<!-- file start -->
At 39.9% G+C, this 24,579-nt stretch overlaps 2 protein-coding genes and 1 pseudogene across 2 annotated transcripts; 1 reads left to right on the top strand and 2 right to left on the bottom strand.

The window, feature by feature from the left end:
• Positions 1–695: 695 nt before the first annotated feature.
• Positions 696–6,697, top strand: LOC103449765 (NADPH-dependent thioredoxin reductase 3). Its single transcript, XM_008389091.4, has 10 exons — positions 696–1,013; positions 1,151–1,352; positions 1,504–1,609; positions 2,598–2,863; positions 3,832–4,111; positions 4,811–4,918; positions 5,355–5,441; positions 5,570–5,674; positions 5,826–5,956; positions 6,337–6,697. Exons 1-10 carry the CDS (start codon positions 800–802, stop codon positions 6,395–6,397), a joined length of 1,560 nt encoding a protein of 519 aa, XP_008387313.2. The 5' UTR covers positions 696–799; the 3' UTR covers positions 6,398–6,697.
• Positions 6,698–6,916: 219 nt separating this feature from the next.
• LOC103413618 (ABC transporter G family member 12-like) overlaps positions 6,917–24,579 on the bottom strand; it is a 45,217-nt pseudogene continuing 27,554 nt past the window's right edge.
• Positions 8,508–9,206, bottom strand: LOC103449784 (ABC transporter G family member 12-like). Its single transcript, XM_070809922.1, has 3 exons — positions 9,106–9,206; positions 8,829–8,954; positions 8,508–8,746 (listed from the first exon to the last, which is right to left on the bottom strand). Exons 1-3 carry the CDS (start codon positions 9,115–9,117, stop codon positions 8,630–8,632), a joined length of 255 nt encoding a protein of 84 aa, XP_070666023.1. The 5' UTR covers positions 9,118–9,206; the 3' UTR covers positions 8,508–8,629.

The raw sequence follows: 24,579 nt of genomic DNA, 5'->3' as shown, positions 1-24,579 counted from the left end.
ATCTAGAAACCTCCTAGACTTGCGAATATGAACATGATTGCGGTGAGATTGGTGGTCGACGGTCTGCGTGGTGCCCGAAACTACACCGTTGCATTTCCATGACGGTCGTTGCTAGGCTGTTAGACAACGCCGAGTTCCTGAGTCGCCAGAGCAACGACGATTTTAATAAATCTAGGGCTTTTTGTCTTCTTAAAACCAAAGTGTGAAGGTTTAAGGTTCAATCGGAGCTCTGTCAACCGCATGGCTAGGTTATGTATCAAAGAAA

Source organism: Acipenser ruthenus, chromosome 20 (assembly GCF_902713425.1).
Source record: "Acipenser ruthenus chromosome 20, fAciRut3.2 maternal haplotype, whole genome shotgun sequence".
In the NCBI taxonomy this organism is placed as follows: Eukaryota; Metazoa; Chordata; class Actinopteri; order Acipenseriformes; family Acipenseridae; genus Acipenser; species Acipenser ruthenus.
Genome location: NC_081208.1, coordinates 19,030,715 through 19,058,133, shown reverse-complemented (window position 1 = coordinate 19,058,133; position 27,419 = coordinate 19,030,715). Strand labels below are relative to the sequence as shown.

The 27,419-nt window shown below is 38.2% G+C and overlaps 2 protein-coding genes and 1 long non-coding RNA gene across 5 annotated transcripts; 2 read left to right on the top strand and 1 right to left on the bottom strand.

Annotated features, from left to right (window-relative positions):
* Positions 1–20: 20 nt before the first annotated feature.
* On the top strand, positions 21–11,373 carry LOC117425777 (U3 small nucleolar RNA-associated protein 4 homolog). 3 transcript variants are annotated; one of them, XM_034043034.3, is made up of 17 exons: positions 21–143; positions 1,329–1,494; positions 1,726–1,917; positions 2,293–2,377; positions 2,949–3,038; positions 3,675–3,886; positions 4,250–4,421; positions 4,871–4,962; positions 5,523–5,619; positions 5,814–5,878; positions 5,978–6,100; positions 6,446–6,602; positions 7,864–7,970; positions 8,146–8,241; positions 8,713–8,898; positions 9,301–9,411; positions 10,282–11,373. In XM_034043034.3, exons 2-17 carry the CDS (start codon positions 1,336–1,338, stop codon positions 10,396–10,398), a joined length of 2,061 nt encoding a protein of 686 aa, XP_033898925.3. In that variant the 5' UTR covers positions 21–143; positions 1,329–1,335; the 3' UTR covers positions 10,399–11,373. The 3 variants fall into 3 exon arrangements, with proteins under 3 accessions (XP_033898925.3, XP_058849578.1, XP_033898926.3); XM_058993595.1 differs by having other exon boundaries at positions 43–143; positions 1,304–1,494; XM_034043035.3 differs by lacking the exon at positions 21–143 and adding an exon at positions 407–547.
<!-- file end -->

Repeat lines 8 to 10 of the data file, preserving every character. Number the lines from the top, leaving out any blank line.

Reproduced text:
The raw sequence follows: 24,579 nt of genomic DNA, 5'->3' as shown, positions 1-24,579 counted from the left end.
ATCTAGAAACCTCCTAGACTTGCGAATATGAACATGATTGCGGTGAGATTGGTGGTCGACGGTCTGCGTGGTGCCCGAAACTACACCGTTGCATTTCCATGACGGTCGTTGCTAGGCTGTTAGACAACGCCGAGTTCCTGAGTCGCCAGAGCAACGACGATTTTAATAAATCTAGGGCTTTTTGTCTTCTTAAAACCAAAGTGTGAAGGTTTAAGGTTCAATCGGAGCTCTGTCAACCGCATGGCTAGGTTATGTATCAAAGAAA

Source organism: Acipenser ruthenus, chromosome 20 (assembly GCF_902713425.1).